Jack Carsky, senior VP of IR at Providian, was surprised by Putnam's decision to go public with its view. 'When Putnam put out that press release that moved everything up a notch and that was almost unprecedented,' he says. 'I can't think of a case Putnam has ever done that; the CEO, the CFO and myself spoke to Putnam's portfolio mangers and their analysts in a couple of occasions on June 6 [when the offer was first announced] and a couple of days later.'

Carsky notes that communication with Putnam was constant, before and after the press release came out. 'The lines of communications were very good and we understood their point,' he says. 'We respected their point, but we still felt that based on everything we knew that we were getting the best offer for our shareholders.'

Soon after Putnam's announcement the media criticized ISS' role in the deal. A New York Times' column by Gretchen Morgenson questioned ISS' integrity noting it was giving advice to both management and shareholders, posing a potential conflict of interest, and also that in voting in favor of the current bid, shareholders would give up their right to an independent appraisal of the deal. Morgenson also mentioned ISS' refusal to reveal whether any of its clients were key players in the deal. ISS then accused Morgenson of defamation.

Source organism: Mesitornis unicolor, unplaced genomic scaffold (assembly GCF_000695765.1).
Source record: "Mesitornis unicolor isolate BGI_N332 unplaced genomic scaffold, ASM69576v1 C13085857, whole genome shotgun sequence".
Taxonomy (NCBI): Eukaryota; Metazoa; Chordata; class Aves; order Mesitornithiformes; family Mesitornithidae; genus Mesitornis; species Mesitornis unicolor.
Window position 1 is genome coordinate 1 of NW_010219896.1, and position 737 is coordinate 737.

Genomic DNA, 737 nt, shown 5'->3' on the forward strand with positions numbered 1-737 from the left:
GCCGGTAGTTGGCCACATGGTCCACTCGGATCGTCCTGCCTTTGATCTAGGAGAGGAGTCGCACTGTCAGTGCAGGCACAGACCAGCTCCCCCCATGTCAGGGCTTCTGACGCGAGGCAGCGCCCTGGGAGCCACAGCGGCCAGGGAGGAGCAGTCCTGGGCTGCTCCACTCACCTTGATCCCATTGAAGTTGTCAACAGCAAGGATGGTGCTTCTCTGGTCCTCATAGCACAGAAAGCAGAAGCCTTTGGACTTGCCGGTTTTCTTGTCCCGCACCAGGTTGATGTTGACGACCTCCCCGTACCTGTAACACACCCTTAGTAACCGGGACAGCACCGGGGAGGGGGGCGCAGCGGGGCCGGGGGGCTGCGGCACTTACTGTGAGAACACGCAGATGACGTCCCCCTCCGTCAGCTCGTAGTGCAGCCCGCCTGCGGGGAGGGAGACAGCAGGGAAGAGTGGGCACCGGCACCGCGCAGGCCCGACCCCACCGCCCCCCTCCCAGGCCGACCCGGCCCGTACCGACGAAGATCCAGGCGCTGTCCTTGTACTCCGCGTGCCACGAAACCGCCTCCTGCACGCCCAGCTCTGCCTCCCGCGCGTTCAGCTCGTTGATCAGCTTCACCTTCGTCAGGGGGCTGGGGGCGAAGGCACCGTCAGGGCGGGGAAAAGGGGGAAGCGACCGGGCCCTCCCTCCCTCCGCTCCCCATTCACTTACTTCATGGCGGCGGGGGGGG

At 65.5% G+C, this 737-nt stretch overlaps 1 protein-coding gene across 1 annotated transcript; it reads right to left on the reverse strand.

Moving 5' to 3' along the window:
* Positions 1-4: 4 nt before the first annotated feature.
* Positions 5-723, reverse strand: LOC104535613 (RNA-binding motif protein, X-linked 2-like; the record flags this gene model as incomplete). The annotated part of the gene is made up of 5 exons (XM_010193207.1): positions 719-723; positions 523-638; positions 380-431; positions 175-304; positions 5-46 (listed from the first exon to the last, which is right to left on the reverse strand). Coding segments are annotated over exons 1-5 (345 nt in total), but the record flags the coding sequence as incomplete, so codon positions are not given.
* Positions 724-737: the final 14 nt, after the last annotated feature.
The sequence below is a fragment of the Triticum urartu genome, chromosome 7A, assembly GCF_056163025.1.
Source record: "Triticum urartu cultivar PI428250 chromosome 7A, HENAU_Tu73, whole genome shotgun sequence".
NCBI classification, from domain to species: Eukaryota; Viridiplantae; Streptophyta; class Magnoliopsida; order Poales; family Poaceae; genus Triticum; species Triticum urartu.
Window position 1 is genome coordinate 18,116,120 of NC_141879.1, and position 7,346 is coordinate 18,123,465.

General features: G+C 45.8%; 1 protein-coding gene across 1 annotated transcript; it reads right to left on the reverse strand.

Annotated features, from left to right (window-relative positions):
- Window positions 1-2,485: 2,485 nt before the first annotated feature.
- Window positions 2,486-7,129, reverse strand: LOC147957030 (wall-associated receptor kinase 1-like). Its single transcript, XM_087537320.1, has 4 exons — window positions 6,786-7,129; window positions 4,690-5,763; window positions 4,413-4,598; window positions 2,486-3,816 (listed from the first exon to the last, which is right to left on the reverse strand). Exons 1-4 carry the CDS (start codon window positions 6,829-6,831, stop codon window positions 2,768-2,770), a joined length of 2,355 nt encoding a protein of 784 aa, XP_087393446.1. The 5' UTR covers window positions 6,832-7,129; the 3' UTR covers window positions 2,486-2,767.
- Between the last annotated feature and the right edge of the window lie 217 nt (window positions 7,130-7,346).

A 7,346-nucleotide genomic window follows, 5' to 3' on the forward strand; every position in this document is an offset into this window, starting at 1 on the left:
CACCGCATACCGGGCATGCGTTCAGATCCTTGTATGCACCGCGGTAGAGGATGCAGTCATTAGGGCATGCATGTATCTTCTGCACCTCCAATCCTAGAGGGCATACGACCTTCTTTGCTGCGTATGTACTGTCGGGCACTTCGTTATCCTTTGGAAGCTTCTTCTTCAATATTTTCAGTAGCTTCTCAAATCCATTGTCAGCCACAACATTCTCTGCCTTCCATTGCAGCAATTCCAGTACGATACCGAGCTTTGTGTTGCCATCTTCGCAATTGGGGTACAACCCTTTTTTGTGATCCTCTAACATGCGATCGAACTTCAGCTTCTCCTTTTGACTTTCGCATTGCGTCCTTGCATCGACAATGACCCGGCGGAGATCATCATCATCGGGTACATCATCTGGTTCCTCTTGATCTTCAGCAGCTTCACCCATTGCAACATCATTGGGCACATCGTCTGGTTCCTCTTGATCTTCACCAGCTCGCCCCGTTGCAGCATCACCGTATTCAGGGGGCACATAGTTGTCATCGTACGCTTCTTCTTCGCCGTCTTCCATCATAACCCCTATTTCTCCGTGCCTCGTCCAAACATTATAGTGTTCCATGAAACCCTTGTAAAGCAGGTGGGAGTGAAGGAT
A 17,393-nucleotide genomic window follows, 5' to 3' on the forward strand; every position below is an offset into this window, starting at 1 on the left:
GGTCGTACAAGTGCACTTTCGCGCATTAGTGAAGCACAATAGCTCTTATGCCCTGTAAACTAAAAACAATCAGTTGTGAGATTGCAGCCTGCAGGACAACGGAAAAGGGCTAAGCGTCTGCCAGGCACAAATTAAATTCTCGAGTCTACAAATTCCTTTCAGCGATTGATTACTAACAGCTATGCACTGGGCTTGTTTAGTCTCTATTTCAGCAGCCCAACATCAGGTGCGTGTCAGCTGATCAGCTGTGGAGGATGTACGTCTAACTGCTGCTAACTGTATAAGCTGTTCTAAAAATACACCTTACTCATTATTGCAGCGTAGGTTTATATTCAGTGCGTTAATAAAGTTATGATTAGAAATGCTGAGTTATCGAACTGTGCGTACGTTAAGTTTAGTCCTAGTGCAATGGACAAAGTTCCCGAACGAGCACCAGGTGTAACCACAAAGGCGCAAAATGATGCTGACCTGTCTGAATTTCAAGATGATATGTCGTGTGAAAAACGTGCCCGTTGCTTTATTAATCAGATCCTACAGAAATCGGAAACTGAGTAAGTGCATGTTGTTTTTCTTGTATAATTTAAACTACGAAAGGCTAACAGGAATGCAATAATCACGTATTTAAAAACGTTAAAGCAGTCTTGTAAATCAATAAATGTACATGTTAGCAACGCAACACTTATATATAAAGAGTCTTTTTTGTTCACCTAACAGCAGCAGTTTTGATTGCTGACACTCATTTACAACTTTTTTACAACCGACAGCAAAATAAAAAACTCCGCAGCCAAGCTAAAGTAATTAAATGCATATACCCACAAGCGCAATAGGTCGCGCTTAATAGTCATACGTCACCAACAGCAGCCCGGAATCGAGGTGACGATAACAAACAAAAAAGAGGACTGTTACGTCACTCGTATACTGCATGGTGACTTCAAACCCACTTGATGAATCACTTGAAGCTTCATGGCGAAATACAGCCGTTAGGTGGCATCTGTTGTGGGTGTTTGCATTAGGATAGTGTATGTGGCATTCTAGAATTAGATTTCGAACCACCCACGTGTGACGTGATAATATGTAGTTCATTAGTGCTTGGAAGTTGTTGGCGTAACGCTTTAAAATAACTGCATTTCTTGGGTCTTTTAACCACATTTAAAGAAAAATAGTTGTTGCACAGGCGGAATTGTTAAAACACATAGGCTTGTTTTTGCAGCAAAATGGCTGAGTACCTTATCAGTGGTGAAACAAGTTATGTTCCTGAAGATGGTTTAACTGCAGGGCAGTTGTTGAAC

Proxy firms were divided on this deal. ISS and Proxy Governance supported the offer while Glass & Lewis and Egan-Jones weren't in favor of the deal's terms.

'While we expected some push back because Putnam voiced their displeasure so loudly on the first day of the announcement and then subsequently in that press release, we didn't expect to see a pile on by the press and the proxy governance services like this,' notes Carsky. 'At that point we were just kind of standing on the side lines looking at all these people taking pot shots at each other wondering what we did wrong in the middle of it all.'

As for ISS, Carsky defends Providian's choice in taking advice from the proxy firm. 'Whether people deem them to be objective or not, ISS gives you the opportunity to essentially speak your case, and they take their time to understand management,' he says. 'To Glass Lewis' fault they don't do that, they just take whatever is contained in the proxy - they don't talk you.'

At the end of the day, Providian's merger was approved with 83 percent of total voting shares approving the merger (or 67 percent of the total outstanding shares).

There is a lesson learned here, says Carsky. 'Never underestimate. We went into this thinking there shouldn't be much of a problem especially after we got the ISS blessing,' he says. 'You can ever underestimate the possibility of other entities making their voices heard for whatever reason.'

by Vanessa Theiss